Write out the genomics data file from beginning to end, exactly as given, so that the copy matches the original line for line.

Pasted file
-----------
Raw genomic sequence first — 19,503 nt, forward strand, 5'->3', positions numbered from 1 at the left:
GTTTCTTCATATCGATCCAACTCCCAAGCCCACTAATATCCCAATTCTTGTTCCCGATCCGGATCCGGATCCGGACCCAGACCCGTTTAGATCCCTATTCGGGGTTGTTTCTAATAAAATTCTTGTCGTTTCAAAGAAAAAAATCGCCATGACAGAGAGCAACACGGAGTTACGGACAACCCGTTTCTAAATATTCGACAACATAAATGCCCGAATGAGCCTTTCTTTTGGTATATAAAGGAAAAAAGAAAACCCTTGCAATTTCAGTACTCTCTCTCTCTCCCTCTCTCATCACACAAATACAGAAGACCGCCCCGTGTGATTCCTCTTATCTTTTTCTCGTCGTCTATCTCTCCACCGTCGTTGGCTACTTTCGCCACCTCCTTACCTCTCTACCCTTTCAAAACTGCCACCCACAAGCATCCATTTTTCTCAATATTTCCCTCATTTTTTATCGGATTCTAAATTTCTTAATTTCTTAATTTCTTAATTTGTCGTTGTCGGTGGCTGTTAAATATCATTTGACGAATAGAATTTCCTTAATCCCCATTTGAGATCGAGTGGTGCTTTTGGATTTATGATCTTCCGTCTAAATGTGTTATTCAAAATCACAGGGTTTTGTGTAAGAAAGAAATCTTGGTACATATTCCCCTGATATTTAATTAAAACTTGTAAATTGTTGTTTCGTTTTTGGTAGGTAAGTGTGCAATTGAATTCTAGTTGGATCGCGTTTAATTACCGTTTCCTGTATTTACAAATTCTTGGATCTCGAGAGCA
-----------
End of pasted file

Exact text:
Raw genomic sequence first — 19,503 nt, forward strand, 5'->3', positions numbered from 1 at the left:
GTTTCTTCATATCGATCCAACTCCCAAGCCCACTAATATCCCAATTCTTGTTCCCGATCCGGATCCGGATCCGGACCCAGACCCGTTTAGATCCCTATTCGGGGTTGTTTCTAATAAAATTCTTGTCGTTTCAAAGAAAAAAATCGCCATGACAGAGAGCAACACGGAGTTACGGACAACCCGTTTCTAAATATTCGACAACATAAATGCCCGAATGAGCCTTTCTTTTGGTATATAAAGGAAAAAAGAAAACCCTTGCAATTTCAGTACTCTCTCTCTCTCCCTCTCTCATCACACAAATACAGAAGACCGCCCCGTGTGATTCCTCTTATCTTTTTCTCGTCGTCTATCTCTCCACCGTCGTTGGCTACTTTCGCCACCTCCTTACCTCTCTACCCTTTCAAAACTGCCACCCACAAGCATCCATTTTTCTCAATATTTCCCTCATTTTTTATCGGATTCTAAATTTCTTAATTTCTTAATTTCTTAATTTGTCGTTGTCGGTGGCTGTTAAATATCATTTGACGAATAGAATTTCCTTAATCCCCATTTGAGATCGAGTGGTGCTTTTGGATTTATGATCTTCCGTCTAAATGTGTTATTCAAAATCACAGGGTTTTGTGTAAGAAAGAAATCTTGGTACATATTCCCCTGATATTTAATTAAAACTTGTAAATTGTTGTTTCGTTTTTGGTAGGTAAGTGTGCAATTGAATTCTAGTTGGATCGCGTTTAATTACCGTTTCCTGTATTTACAAATTCTTGGATCTCGAGAGCA